Here’s the second in our series of “Annotated Streaming Video(s)” (the first, on “Pull My Daisy”, was posted Monday, and can be accessed here).“Kerouac, Ginsberg and Friends in NYC, 1959” – under such matter-of-fact description lies another rarity and treasure – a true internet treasure (over 230,000 people have viewed it since it was first put up on You Tube in June of 2007! – a particularly remarkable thing, since, all this time, it has remained something of a mystery, and is black-and-white, silent (sic) footage – Who? what? where?). The date is Spring (or early Summer), 1959, and the location? – no question at all about that – is the Harmony Bar and Restaurant, then located on Manhattan’s Third Avenue, on the corner of Third Avenue and East 9th Street. The “featured players”? – well, recognizably, Allen and Jack Kerouac – but also Lucien Carr and his wife Francesca (and their three sons, Simon, Caleb and Ethan), also, Mary Frank (wife of the filmmaker) and their two children, (Pablo and Andrea) – and behind the camera? (well, uncredited, so we’re not one-hundred percent certain, but wouldn’t that be Robert Frank himself?
(update May 4: We’ve contacted the SSC Archives admin and are told things should be back up shortly. They’ve gone through a website revamp and obviously have some kinks to sort out. )
(Note: We’ve been unable to load any of the links from the SSC Archives site, even with the latest real audio player installed, but thought we’d post this per chance someone out there is able to, and could clue everyone else into how to. Not having any luck reaching SSC Archives either)
Following the extraordinary material announced here and here, here’s another archive of “Beat treasures”. An “online exhibit”, featuring material from the April 1973 (Jack) Kerouac Symposium at Salem State College. In short video clips, Allen “describes his feelings upon seeing Kerouac in his coffin”’; “discusses his interview in Gay Sunshine magazine in which he revealed his homosexual encounters with Kerouac”; “discusses a section from On The Road”; “discusses Kerouac’s last meeting with Neal Cassady in June of 1964 in New York City”; and, (with Andrew Latham and Gregory Corso), “discuss(es) “the legend of Kerouac’s “teletype” writing technique”. There is also audio of Allen reading “Memory Gardens”, “Dream Record, June 9, 1955” and Kerouac’s “Scripture of The Golden Eternity (number 64)”. Gregory Corso is also included, reading his poem, “The Mad Yak”.
Today we begin a series – Annotated Streaming Video. Not sure how much, or how avidly, you’ve been making use of our “blogroll” (over there on the right), but “Streaming Video” is what leads it off, and “Streaming Video” is led off by the classic Robert Frank/Al Leslie 1959 production, Pull My Daisy.
“Milo is a railroad brakeman, his wife a painter. They have some poet friends who spend a good bit of time hanging out at their apartment. When Milo and his wife are visited by their bishop, they naturally would like their friends to be on their best behavior. But poets will be poets” (IMDB‘s plot synopsis)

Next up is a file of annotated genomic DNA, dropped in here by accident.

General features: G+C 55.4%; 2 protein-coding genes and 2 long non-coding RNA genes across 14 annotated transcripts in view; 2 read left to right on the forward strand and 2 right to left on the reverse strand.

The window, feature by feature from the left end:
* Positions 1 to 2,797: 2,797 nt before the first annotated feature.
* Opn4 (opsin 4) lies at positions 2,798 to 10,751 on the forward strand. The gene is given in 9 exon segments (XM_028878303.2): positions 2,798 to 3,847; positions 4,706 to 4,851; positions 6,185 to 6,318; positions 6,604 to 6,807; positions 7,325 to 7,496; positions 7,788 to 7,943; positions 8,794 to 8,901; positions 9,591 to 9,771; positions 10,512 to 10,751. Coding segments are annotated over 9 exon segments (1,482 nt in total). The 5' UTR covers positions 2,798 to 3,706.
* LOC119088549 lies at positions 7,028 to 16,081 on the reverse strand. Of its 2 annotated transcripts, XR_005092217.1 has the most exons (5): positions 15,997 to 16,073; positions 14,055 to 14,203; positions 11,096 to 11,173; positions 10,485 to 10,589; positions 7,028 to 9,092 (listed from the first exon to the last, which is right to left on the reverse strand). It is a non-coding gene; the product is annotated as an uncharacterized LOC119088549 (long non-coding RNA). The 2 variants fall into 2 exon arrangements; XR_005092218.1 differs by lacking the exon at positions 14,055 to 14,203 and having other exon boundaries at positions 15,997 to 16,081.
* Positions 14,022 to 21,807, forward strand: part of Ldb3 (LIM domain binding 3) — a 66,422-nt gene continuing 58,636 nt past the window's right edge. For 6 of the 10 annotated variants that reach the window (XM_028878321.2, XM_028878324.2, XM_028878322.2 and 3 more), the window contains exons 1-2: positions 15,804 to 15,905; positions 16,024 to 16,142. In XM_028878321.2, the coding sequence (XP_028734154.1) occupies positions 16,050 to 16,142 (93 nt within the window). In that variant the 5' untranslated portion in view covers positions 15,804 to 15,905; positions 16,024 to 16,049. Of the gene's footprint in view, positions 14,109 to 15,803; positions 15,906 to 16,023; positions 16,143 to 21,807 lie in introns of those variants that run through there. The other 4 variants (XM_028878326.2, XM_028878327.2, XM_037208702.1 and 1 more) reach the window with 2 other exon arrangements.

“Pull my daisy/tip my cup/all my doors are open..”
Jack Kerouac’s extraordinary improvised monologue/sound-track, and the freshness and spontaneity of the acting (acting?), not to mention Frank’s/Leslie’s understated but deeply intelligent filmic “eye”, lift this film into a class of its own, the classic Beat film, and one of the acknowledged pioneering works of the so-called “New American Cinema”.
Leslie (and composer David Amram) explain the back-story in this fascinating three-part interview that features extended excerpts from the movie (the full – 30 minute – film, may be viewed, in its entirety, here).
Amram doesn’t actually perform the title-song in the film (that distinction goes to Anita Ellis) but he did compose and arrange it (Allen and Kerouac were responsible for the lyrics). He can be seen performing it here, here, and, most recently, here, (at his “80th Birthday Jam” at the Bowery Poetry Club in New York City).
John Cohen’s 2008 review of the Steidl reprint of the Grove Press book of the film is also essential reading – Is Pull My Daisy Holy? – “It is wonderful that Steidl has chosen to republish the Pull My Daisy book now”..”(This) little book..was the authentic statement, document and presentation, done at the time of the film..”
Allen sings robustly here his 1986 poem “Fifth Internationale”(“Arise ye prisoners of your mind-set/Arise Neurotics of the Earth”), a “parasong“, as his friend Tuli Kupferberg might have described it, written to the tune of the original “Fifth Internationale“, and performed, on stage, in 1995, at Megatripolis club-night, at the Heaven night-club, in London’s West End.
May 1 also reminds us that Allen was at one time “King of May”. As something of an annual ritual, we once again post this extraordinary footage – and this, a reading of “Kral Majales” at City Lights, shortly after his expulsion from Czechoslovakia.